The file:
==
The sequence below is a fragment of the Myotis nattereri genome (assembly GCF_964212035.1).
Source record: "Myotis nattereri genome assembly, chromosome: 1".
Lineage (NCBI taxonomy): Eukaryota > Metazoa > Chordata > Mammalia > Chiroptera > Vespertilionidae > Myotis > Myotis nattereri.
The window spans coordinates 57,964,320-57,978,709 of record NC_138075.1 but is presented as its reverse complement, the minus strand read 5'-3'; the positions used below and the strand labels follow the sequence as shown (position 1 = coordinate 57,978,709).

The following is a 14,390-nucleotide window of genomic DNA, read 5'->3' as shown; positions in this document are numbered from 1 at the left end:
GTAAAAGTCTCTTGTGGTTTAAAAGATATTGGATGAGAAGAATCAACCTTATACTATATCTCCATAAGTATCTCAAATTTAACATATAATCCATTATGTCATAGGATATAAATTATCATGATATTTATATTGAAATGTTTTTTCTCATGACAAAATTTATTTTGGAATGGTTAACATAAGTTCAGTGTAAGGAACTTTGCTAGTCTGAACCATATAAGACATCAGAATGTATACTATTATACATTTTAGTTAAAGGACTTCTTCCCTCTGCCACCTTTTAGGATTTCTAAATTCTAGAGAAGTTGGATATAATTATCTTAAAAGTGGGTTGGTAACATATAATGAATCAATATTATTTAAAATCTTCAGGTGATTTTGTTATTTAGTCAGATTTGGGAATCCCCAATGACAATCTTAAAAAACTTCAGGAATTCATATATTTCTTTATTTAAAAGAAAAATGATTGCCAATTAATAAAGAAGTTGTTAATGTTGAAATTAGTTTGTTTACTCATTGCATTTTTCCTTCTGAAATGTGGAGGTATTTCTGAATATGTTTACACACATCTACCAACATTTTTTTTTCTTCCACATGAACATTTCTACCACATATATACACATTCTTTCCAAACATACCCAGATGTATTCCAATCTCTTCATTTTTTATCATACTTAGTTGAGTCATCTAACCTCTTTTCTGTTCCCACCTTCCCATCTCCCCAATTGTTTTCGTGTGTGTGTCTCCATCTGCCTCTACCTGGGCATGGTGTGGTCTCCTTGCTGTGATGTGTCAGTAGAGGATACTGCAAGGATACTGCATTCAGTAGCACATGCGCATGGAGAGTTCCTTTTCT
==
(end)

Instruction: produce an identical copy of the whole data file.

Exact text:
The sequence below is a fragment of the Myotis nattereri genome (assembly GCF_964212035.1).
Source record: "Myotis nattereri genome assembly, chromosome: 1".
Lineage (NCBI taxonomy): Eukaryota > Metazoa > Chordata > Mammalia > Chiroptera > Vespertilionidae > Myotis > Myotis nattereri.
The window spans coordinates 57,964,320-57,978,709 of record NC_138075.1 but is presented as its reverse complement, the minus strand read 5'-3'; the positions used below and the strand labels follow the sequence as shown (position 1 = coordinate 57,978,709).

The following is a 14,390-nucleotide window of genomic DNA, read 5'->3' as shown; positions in this document are numbered from 1 at the left end:
GTAAAAGTCTCTTGTGGTTTAAAAGATATTGGATGAGAAGAATCAACCTTATACTATATCTCCATAAGTATCTCAAATTTAACATATAATCCATTATGTCATAGGATATAAATTATCATGATATTTATATTGAAATGTTTTTTCTCATGACAAAATTTATTTTGGAATGGTTAACATAAGTTCAGTGTAAGGAACTTTGCTAGTCTGAACCATATAAGACATCAGAATGTATACTATTATACATTTTAGTTAAAGGACTTCTTCCCTCTGCCACCTTTTAGGATTTCTAAATTCTAGAGAAGTTGGATATAATTATCTTAAAAGTGGGTTGGTAACATATAATGAATCAATATTATTTAAAATCTTCAGGTGATTTTGTTATTTAGTCAGATTTGGGAATCCCCAATGACAATCTTAAAAAACTTCAGGAATTCATATATTTCTTTATTTAAAAGAAAAATGATTGCCAATTAATAAAGAAGTTGTTAATGTTGAAATTAGTTTGTTTACTCATTGCATTTTTCCTTCTGAAATGTGGAGGTATTTCTGAATATGTTTACACACATCTACCAACATTTTTTTTTCTTCCACATGAACATTTCTACCACATATATACACATTCTTTCCAAACATACCCAGATGTATTCCAATCTCTTCATTTTTTATCATACTTAGTTGAGTCATCTAACCTCTTTTCTGTTCCCACCTTCCCATCTCCCCAATTGTTTTCGTGTGTGTGTCTCCATCTGCCTCTACCTGGGCATGGTGTGGTCTCCTTGCTGTGATGTGTCAGTAGAGGATACTGCAAGGATACTGCATTCAGTAGCACATGCGCATGGAGAGTTCCTTTTCT